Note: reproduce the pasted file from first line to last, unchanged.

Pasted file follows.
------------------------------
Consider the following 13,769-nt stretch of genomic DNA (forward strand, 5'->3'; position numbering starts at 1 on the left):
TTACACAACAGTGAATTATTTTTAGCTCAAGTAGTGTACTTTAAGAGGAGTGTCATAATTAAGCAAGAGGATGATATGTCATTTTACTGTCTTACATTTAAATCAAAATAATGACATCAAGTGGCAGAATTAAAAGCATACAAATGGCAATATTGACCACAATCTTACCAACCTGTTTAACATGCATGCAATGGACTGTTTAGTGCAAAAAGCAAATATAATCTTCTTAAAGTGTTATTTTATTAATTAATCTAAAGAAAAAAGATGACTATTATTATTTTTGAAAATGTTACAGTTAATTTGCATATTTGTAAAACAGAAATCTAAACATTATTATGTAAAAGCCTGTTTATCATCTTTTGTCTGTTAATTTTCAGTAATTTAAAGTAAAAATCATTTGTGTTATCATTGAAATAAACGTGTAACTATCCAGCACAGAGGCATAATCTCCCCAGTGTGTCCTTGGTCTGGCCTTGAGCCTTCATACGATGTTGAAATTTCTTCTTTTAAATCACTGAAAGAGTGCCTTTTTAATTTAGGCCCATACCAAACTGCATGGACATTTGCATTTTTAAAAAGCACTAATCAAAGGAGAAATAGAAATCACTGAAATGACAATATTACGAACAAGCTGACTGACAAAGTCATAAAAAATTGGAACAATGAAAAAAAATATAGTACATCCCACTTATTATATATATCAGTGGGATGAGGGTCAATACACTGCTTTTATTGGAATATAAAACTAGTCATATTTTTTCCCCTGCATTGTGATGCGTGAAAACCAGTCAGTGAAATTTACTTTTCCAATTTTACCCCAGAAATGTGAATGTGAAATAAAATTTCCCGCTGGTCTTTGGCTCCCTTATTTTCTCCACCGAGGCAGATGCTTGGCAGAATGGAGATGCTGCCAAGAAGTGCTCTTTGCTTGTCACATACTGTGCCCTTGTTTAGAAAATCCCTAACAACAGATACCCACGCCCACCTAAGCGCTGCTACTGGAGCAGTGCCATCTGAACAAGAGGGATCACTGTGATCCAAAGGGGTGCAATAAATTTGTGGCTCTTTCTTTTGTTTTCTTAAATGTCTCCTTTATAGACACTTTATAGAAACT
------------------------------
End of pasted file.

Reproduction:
Consider the following 13,769-nt stretch of genomic DNA (forward strand, 5'->3'; position numbering starts at 1 on the left):
TTACACAACAGTGAATTATTTTTAGCTCAAGTAGTGTACTTTAAGAGGAGTGTCATAATTAAGCAAGAGGATGATATGTCATTTTACTGTCTTACATTTAAATCAAAATAATGACATCAAGTGGCAGAATTAAAAGCATACAAATGGCAATATTGACCACAATCTTACCAACCTGTTTAACATGCATGCAATGGACTGTTTAGTGCAAAAAGCAAATATAATCTTCTTAAAGTGTTATTTTATTAATTAATCTAAAGAAAAAAGATGACTATTATTATTTTTGAAAATGTTACAGTTAATTTGCATATTTGTAAAACAGAAATCTAAACATTATTATGTAAAAGCCTGTTTATCATCTTTTGTCTGTTAATTTTCAGTAATTTAAAGTAAAAATCATTTGTGTTATCATTGAAATAAACGTGTAACTATCCAGCACAGAGGCATAATCTCCCCAGTGTGTCCTTGGTCTGGCCTTGAGCCTTCATACGATGTTGAAATTTCTTCTTTTAAATCACTGAAAGAGTGCCTTTTTAATTTAGGCCCATACCAAACTGCATGGACATTTGCATTTTTAAAAAGCACTAATCAAAGGAGAAATAGAAATCACTGAAATGACAATATTACGAACAAGCTGACTGACAAAGTCATAAAAAATTGGAACAATGAAAAAAAATATAGTACATCCCACTTATTATATATATCAGTGGGATGAGGGTCAATACACTGCTTTTATTGGAATATAAAACTAGTCATATTTTTTCCCCTGCATTGTGATGCGTGAAAACCAGTCAGTGAAATTTACTTTTCCAATTTTACCCCAGAAATGTGAATGTGAAATAAAATTTCCCGCTGGTCTTTGGCTCCCTTATTTTCTCCACCGAGGCAGATGCTTGGCAGAATGGAGATGCTGCCAAGAAGTGCTCTTTGCTTGTCACATACTGTGCCCTTGTTTAGAAAATCCCTAACAACAGATACCCACGCCCACCTAAGCGCTGCTACTGGAGCAGTGCCATCTGAACAAGAGGGATCACTGTGATCCAAAGGGGTGCAATAAATTTGTGGCTCTTTCTTTTGTTTTCTTAAATGTCTCCTTTATAGACACTTTATAGAAACT